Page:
Simply put, Detroit is now a city of perhaps 672,000 people in a space where there were once two million. What’s needed, he said, was to find incentives to consolidate population and design productive uses” for areas that are nearly or fully vacated.

Again, this is something that would be a lot easier to do if the city had the right to make judicious use of eminent domain.

There are other things Mogk would recommend, including stronger ties between the city and community organizations, and redoubling efforts to support and improve public education in Detroit. That doesn’t mean, he cautioned, that he doesn’t have enormous respect for what Mike Duggan has done so far.

He thinks, however, that once reelected, the mayor will have both a duty and a chance that may never come again to set Detroit on a course not just for bare survival, but for a growing future.

That might be the best indication of how important for this state this election – and the decisions flowing from it — may be.

Jack Lessenberry is the head of journalism at Wayne State University, serves as Michigan Radio’s senior political analyst and writes regularly for several publications. He also serves as The Toledo Blade’s writing coach and ombudsman and is host of the weekly television show Deadline Now on WGTE-TV in Toledo.

October 19, 2017 · Filed under Jack Lessenberry

4 responses so far ↓

  • 1 John Q. Public // Oct 20, 2017 at 1:20 am

    If the proposal is to take private property from one owner to give to another, I will vote for it only if just compensation is set at ten times the market value or $100,000 (indexed for inflation, of course), whichever is greater, plus the owner whose land is being taken is given an equity stake in the venture for which the land is being assembled. Otherwise, we’ll revisit the era of the robber barons.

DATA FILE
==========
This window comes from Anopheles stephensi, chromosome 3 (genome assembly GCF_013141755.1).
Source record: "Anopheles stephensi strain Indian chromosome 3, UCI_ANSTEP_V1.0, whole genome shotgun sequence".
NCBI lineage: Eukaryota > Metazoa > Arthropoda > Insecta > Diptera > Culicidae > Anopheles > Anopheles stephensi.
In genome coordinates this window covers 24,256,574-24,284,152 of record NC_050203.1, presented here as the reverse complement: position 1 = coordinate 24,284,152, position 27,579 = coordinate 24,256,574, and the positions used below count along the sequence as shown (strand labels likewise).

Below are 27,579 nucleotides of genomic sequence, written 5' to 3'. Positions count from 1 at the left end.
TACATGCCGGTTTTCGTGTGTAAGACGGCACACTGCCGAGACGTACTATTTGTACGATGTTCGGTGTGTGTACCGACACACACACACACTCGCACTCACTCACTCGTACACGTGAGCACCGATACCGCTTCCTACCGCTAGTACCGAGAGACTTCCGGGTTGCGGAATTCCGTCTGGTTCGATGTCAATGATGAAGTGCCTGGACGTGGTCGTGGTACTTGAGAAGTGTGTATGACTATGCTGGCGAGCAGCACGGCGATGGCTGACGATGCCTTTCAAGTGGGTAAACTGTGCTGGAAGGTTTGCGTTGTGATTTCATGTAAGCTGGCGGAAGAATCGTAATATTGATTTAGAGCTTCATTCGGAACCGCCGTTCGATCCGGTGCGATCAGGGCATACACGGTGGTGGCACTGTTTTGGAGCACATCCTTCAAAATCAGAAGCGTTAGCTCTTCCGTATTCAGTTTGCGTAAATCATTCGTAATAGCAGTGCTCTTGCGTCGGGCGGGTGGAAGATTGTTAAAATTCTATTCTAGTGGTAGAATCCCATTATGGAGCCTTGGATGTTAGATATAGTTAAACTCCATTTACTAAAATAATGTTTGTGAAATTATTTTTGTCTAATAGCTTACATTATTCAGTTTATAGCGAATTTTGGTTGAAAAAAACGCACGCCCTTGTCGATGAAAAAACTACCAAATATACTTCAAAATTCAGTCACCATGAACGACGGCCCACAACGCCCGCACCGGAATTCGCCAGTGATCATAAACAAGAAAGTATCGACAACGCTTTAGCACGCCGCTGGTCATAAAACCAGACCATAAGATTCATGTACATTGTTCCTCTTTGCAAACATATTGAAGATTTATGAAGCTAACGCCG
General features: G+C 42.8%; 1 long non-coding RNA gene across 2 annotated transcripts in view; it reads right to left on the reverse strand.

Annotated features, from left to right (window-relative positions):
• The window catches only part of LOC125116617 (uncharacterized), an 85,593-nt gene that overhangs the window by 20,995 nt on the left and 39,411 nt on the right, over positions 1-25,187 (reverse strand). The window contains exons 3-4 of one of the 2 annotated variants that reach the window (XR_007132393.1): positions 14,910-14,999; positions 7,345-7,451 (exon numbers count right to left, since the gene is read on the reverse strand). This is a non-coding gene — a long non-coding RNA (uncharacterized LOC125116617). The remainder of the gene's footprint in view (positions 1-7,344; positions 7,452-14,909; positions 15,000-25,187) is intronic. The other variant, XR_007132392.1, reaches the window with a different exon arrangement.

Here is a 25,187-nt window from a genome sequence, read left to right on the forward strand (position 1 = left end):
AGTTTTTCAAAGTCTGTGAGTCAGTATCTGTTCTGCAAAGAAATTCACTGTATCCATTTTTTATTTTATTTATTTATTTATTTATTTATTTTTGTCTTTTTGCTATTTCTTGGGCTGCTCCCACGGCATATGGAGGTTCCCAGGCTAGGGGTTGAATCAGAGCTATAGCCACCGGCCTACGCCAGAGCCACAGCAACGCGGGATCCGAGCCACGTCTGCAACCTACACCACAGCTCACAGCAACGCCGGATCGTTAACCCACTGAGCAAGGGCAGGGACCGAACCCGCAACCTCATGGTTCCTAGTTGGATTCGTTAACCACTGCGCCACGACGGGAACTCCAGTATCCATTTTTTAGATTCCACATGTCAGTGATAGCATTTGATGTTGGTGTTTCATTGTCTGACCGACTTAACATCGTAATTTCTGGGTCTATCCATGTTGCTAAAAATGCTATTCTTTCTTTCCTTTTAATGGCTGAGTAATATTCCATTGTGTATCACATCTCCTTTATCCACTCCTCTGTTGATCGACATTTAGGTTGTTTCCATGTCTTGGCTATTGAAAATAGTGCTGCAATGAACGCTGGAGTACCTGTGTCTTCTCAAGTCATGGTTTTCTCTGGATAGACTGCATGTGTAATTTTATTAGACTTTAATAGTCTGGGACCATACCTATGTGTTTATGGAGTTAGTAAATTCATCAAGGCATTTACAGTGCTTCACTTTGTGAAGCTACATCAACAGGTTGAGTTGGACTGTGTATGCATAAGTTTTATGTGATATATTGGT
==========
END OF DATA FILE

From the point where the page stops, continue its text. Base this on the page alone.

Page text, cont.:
And, to prevent another New London, CT situation, if the new economic development is not commenced within some reasonable time–seven years ought to be enough–the land reverts to the prior owner or his heirs. Plus, they get to keep the moiney.

    What IS this fascination with defining artificial boundaries around a plot of land, giving the plot a name, and then deciding it should have more rights than the humans who live on it?

  • 2 stuart carter // Oct 20, 2017 at 8:40 am

    Incredibly horrible idea without scruplously intense oversites. Poletown displaced thousands of people so that private enterprise could have a land grap. This scenario has been repeated all over the country many times over the years. It has a long history of abuse. Even George W. Bush as a minority shareholder with a pro baseball team (while he was governor of Texas?) misused eminent domain to build a stadium. His group overbought land and then resold the excess at a profit.
    With Michigan’s completely corrupt political system (and I mean corrupt as being controlled by dark money from lobbiests where there is no accountability on both sides), the misuse of power with a redefined formula for eminent domain would be a disaster. The system would steam roll over the people with unprecidented might. Rethink this, Mr. Lessenberry. Big money and politics has already pushed our political system too far.

  • 3 Anagnorisis // Oct 20, 2017 at 8:48 am

    Many points of contention there are inherent to land. 1701 heralded the first settlement of De-Troit, “The Straits”, by the French explorers and fur traders who essentially took it from indigenous people. Spring Hill, Tennessee welcomed GM’s Saturn production in the 1980s only to watch them pull out decades later leaving neighborhoods and workers abandoned. Eminent Domain/Manifest Destiny is therefore pragmatically and empirically a bad idea in retrospect since at its base it’s imperialism, or depredation in which to the winners go the spoils, an ethical violation. Despite tradition it’s an unnatural process rarely justified.

  • 4 Tony Pieroni // Oct 20, 2017 at 10:39 am

    Mogk has been an eminent domain proponent for years. I have campaigned against eminent domain abuse for years and am a long time financial of the Institute For Justice, which will vigorously and successfully oppose any deviation from the current constitutional prohibition on eminent domain for other than traditional public purposes. (By the way, both the Chrysler and GM plant developments resulting from eminent domain abuse were plagued by corruption that escalated the costs of those projects tremendously.)

    Where you have eminent domain for other than traditional public purposes (highways, parks, police stations etc) there is eminent domain abuse.